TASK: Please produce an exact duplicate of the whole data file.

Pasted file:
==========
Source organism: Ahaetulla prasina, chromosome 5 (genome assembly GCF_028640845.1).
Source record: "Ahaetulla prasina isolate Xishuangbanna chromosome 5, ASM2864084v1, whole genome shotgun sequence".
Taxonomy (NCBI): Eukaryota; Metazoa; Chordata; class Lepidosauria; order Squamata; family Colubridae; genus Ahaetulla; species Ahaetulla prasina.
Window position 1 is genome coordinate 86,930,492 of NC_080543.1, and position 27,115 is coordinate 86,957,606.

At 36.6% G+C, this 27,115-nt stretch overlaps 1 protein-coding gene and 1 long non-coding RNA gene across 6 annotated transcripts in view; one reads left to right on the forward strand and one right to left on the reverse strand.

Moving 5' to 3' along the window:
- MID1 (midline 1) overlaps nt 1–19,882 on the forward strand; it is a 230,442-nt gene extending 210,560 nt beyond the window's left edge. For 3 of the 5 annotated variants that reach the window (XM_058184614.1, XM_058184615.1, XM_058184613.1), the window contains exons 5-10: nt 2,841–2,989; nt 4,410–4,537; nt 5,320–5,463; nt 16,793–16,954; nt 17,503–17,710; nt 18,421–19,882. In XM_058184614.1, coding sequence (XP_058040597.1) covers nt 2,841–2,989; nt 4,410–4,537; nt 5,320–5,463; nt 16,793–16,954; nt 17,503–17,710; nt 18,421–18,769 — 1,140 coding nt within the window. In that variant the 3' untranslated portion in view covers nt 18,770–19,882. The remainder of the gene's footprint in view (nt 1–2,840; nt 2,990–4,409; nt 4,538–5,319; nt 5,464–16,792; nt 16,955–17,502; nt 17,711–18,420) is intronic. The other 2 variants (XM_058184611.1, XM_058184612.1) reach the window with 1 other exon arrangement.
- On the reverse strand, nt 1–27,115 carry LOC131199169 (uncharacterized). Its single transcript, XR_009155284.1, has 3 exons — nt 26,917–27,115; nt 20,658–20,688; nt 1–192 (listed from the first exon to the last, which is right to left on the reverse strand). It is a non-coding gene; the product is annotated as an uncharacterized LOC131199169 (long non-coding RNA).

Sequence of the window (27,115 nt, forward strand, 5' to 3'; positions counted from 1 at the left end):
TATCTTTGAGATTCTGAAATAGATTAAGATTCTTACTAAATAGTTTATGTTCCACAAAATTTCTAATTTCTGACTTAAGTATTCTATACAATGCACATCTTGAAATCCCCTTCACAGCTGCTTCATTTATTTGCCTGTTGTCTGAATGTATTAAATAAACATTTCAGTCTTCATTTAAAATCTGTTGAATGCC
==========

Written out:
Source organism: Ahaetulla prasina, chromosome 5 (genome assembly GCF_028640845.1).
Source record: "Ahaetulla prasina isolate Xishuangbanna chromosome 5, ASM2864084v1, whole genome shotgun sequence".
Taxonomy (NCBI): Eukaryota; Metazoa; Chordata; class Lepidosauria; order Squamata; family Colubridae; genus Ahaetulla; species Ahaetulla prasina.
Window position 1 is genome coordinate 86,930,492 of NC_080543.1, and position 27,115 is coordinate 86,957,606.

At 36.6% G+C, this 27,115-nt stretch overlaps 1 protein-coding gene and 1 long non-coding RNA gene across 6 annotated transcripts in view; one reads left to right on the forward strand and one right to left on the reverse strand.

Moving 5' to 3' along the window:
- MID1 (midline 1) overlaps nt 1–19,882 on the forward strand; it is a 230,442-nt gene extending 210,560 nt beyond the window's left edge. For 3 of the 5 annotated variants that reach the window (XM_058184614.1, XM_058184615.1, XM_058184613.1), the window contains exons 5-10: nt 2,841–2,989; nt 4,410–4,537; nt 5,320–5,463; nt 16,793–16,954; nt 17,503–17,710; nt 18,421–19,882. In XM_058184614.1, coding sequence (XP_058040597.1) covers nt 2,841–2,989; nt 4,410–4,537; nt 5,320–5,463; nt 16,793–16,954; nt 17,503–17,710; nt 18,421–18,769 — 1,140 coding nt within the window. In that variant the 3' untranslated portion in view covers nt 18,770–19,882. The remainder of the gene's footprint in view (nt 1–2,840; nt 2,990–4,409; nt 4,538–5,319; nt 5,464–16,792; nt 16,955–17,502; nt 17,711–18,420) is intronic. The other 2 variants (XM_058184611.1, XM_058184612.1) reach the window with 1 other exon arrangement.
- On the reverse strand, nt 1–27,115 carry LOC131199169 (uncharacterized). Its single transcript, XR_009155284.1, has 3 exons — nt 26,917–27,115; nt 20,658–20,688; nt 1–192 (listed from the first exon to the last, which is right to left on the reverse strand). It is a non-coding gene; the product is annotated as an uncharacterized LOC131199169 (long non-coding RNA).

Sequence of the window (27,115 nt, forward strand, 5' to 3'; positions counted from 1 at the left end):
TATCTTTGAGATTCTGAAATAGATTAAGATTCTTACTAAATAGTTTATGTTCCACAAAATTTCTAATTTCTGACTTAAGTATTCTATACAATGCACATCTTGAAATCCCCTTCACAGCTGCTTCATTTATTTGCCTGTTGTCTGAATGTATTAAATAAACATTTCAGTCTTCATTTAAAATCTGTTGAATGCC